Shenzhen Tightens Grip on Property Transactions
Southern China’s tech hub of Shenzhen stepped up controls over property transactions, adding to a slew of restrictions and joining dozens of cities trying to rein in soaring housing prices.
The Shenzhen government Tuesday blocked corporate buyers from purchasing residential properties, following similar moves by Changsha and Xi’an to prevent corporate investors from speculative investments that could further drive up housing prices. Shenzhen is one of China’s most expensive housing markets.
Individual residential buyers will also be barred under the newest Shenzhen policy from reselling properties for three years from the date of obtaining a real estate deed. Those who buy serviced apartments — fully furnished apartments that are often designed for rental — will not be allowed to resell them for five years, according to the new housing policy.
Newly built serviced apartments will no longer be allowed for sale instead of lease, according to the policy document.
Shenzhen joins dozens of Chinese cities that have installed restrictions on home resales in a bid to curb housing market speculation. So far, more than 50 Chinese cities have issued rules restricting home resales for periods ranging from two to five years.
Yan Yuejin, an analyst at E-House China R&D Institute, said the new Shenzhen resale cap is a harsh measure in a property market where demand for existing apartments has remained high. In 2017, sales of existing homes were more than double the sales of new homes in Shenzhen, according to E-House.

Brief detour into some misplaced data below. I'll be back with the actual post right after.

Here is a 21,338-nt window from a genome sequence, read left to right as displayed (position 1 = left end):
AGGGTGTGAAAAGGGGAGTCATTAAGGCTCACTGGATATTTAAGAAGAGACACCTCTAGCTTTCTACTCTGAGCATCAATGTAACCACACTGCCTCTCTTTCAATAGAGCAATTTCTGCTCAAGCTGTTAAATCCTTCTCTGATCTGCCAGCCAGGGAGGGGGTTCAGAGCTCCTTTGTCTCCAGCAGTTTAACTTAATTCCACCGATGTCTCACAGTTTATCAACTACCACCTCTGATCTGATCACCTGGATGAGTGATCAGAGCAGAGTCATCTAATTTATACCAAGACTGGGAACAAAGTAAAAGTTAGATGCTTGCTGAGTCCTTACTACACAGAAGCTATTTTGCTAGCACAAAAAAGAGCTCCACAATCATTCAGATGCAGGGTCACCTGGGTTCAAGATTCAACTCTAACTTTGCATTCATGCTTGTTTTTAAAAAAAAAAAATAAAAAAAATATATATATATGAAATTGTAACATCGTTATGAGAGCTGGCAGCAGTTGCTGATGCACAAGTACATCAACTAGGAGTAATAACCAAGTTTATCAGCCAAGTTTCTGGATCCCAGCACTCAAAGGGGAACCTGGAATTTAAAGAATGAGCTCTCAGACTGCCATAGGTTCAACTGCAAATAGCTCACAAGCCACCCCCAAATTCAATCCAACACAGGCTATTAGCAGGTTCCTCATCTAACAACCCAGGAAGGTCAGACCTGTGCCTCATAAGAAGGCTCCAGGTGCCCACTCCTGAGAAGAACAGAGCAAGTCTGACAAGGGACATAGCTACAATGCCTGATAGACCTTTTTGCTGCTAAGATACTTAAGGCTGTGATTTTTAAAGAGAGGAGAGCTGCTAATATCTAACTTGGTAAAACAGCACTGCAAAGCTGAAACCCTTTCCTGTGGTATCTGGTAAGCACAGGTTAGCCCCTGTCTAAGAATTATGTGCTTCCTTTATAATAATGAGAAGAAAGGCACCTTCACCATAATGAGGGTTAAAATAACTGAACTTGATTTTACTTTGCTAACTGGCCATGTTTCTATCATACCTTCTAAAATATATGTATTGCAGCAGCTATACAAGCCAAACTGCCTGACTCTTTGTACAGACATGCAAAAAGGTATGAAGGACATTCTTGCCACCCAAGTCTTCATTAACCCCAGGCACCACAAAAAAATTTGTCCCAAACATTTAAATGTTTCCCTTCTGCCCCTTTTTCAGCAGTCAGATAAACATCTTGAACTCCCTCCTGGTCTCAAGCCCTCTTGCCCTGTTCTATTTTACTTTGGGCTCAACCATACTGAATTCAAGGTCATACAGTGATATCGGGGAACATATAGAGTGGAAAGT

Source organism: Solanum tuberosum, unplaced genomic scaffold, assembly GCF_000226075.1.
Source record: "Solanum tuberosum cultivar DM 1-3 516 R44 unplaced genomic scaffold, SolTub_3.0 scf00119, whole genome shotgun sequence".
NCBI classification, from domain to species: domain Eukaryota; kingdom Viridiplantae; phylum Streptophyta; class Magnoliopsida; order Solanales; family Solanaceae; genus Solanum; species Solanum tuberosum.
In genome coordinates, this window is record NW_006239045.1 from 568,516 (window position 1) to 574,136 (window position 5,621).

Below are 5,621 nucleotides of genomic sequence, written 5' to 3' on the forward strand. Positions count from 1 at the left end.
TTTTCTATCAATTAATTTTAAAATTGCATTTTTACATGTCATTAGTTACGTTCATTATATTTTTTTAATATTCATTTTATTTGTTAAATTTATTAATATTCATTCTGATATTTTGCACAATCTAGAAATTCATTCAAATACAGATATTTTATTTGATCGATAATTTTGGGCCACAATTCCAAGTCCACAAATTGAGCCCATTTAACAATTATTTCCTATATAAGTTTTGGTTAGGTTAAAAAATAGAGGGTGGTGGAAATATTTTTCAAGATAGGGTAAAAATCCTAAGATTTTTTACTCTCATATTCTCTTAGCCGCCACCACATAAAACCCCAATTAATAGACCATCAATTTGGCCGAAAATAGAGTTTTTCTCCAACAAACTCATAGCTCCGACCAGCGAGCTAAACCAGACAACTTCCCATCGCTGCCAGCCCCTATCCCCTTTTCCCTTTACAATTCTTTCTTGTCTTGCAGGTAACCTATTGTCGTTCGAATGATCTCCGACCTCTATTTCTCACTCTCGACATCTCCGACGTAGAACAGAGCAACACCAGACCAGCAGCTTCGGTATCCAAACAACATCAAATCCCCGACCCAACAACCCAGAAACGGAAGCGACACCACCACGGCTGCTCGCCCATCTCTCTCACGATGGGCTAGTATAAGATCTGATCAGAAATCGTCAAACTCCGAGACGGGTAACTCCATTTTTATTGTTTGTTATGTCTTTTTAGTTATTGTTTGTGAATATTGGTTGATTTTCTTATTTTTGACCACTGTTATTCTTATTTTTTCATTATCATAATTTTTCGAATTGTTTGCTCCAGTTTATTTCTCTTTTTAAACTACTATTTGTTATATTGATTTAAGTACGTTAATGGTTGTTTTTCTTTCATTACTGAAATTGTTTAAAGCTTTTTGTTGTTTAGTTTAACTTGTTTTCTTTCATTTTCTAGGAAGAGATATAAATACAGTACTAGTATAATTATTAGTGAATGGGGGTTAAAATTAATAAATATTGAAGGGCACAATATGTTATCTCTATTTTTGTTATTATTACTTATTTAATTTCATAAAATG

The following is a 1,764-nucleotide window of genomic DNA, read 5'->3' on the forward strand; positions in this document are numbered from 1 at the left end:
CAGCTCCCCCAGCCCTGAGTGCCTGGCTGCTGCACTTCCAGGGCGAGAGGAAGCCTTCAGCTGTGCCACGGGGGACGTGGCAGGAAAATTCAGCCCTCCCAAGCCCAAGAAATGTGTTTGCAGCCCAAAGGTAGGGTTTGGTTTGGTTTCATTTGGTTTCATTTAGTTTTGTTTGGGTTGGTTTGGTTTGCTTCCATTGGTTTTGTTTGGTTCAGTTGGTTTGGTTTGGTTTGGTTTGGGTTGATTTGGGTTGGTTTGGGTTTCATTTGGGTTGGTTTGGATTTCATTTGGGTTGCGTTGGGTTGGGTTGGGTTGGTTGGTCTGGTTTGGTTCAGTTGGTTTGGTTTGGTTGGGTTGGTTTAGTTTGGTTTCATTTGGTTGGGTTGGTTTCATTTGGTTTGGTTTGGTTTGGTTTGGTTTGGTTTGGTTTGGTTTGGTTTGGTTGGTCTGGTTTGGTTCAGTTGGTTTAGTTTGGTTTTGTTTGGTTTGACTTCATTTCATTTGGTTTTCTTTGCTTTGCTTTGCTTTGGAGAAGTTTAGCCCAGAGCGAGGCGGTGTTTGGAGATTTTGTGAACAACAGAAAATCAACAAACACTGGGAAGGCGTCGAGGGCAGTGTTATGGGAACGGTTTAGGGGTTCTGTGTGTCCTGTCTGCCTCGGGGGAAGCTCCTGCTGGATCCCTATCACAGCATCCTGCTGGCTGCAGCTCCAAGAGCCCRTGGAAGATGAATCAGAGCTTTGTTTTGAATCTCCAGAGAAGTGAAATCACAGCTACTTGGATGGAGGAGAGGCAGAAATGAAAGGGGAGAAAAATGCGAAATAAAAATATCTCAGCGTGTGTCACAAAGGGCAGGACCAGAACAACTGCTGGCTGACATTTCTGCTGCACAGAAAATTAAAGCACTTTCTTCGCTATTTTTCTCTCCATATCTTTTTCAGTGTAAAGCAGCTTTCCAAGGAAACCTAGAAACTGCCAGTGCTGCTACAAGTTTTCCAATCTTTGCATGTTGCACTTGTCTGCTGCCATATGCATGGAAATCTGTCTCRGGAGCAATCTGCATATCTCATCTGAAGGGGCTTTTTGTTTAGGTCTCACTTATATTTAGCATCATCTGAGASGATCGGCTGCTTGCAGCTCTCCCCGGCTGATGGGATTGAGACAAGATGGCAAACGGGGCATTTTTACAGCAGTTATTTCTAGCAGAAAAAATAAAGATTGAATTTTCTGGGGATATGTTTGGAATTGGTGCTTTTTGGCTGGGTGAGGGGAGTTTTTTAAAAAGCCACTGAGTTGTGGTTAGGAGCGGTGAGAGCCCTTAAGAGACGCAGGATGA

A number of Chinese cities have stepped up housing market controls this year by putting stricter requirements on home transactions or by raising down payments and mortgage rates.
The price index measuring newly built homes in 70 major cities has been rising since May 2015, according to the National Statistics Bureau. The average price of newly built homes climbed more than 20% between May 2015 and May 2018.
Official data showed that in the first six months this year, new home sales in Shenzhen rose 21.9% while the average price declined 0.9% to 54,200 yuan ($7,947) per square meter, making Shenzhen the third-most expensive city in China.
The Shenzhen government since 2016 has issued a slew of measures to curb housing market bubbles, but the market has remained white-hot, fueled partly by expectations related to China’s ambitious Great Bay Area regional development plan. The project envisions creating a regional economic powerhouse covering Hong Kong, Macau, Shenzhen, Guangzhou and other neighboring cities.
The Shenzhen government also put stricter requirements on divorcees obtaining mortgage loans for home buying in a bid to prevent people from using divorce to skirt a home-purchase limit imposed last year.
Contact reporter Han Wei (firstname.lastname@example.org)
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